You are not permitted to download, save or email this image. Visit image gallery to purchase the image.
A Department of Conservation (Doc) spokeswoman said the stranded whales were found by a tramper camping in the area.
Two pods stranded at the southern end of Mason Bay, approximately 2km apart, she said.
Doc Rakiura operations manager Ren Leppens said half of the whales had to be euthanised due to their condition and the remote area they were found. The other half had already died.
“Sadly, the likelihood of being able to successfully re-float the remaining whales was extremely low," the spokeswoman said.
"The remote location, lack of nearby personnel and the whales’ deteriorating condition meant the most humane thing to do was to euthanise.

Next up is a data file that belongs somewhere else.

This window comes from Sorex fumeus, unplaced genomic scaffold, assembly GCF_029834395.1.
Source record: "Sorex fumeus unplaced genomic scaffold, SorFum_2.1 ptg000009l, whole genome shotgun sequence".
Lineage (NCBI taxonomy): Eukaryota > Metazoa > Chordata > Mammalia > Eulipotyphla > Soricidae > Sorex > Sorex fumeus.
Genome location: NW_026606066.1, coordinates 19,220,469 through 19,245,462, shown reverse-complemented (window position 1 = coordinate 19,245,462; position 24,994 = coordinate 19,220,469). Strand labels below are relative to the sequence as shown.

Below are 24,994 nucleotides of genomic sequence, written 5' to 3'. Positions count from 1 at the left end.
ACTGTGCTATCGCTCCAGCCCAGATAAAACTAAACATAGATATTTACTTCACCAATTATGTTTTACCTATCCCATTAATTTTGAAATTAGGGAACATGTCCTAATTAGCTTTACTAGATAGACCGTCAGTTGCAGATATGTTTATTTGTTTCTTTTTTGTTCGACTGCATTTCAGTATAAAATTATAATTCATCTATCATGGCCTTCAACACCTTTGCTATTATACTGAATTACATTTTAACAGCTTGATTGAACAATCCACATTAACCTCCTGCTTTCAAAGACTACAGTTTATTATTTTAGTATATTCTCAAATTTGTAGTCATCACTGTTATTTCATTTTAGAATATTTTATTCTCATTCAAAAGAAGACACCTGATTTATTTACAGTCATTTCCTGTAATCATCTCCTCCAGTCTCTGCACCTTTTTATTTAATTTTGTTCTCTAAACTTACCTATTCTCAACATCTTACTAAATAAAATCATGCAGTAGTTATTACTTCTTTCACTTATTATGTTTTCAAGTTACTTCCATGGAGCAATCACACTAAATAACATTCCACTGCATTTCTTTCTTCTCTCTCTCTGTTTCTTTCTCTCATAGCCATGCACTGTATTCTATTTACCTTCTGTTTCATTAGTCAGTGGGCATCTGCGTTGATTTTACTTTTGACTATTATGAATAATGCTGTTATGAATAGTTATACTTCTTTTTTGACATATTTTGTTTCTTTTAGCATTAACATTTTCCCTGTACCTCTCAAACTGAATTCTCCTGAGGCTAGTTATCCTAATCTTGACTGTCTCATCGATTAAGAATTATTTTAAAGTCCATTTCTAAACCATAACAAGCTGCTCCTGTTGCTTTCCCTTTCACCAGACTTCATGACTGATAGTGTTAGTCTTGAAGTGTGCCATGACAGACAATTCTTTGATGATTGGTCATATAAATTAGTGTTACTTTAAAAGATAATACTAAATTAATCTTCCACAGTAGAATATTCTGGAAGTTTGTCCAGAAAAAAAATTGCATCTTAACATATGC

"However, it’s always a heart-breaking decision to make."
Doc has notified local Ngāi Tahu iwi and they are working together on next steps.
In its statement Doc said marine mammal strandings were a relatively common occurrence on New Zealand shores, with Doc responding to an average of 85 incidents a year - mostly of single animals.
"Exactly why whales and dolphins strand is not fully known but factors can include sickness, navigational error, geographical features, a rapidly falling tide, being chased by a predator, or extreme weather.
"More than one factor may contribute to a stranding."
A number of strandings occurred on New Zealand shores over the weekend, however the events were unlikely to be related.
On Sunday, 10 pygmy killer whales stranded at 90 Mile Beach in Northland. Two have since died and re-float attempts would be made tomorrow.
A sperm whale/tohora, also beached in Doubtful Bay on Karikari Peninsula in Northland.
The 15-metre male whale, thought to have beached about 3pm on Friday, died overnight on Saturday.
A dead female pygmy sperm whale also washed up at Ohiwa in the Bay of Plenty over the weekend.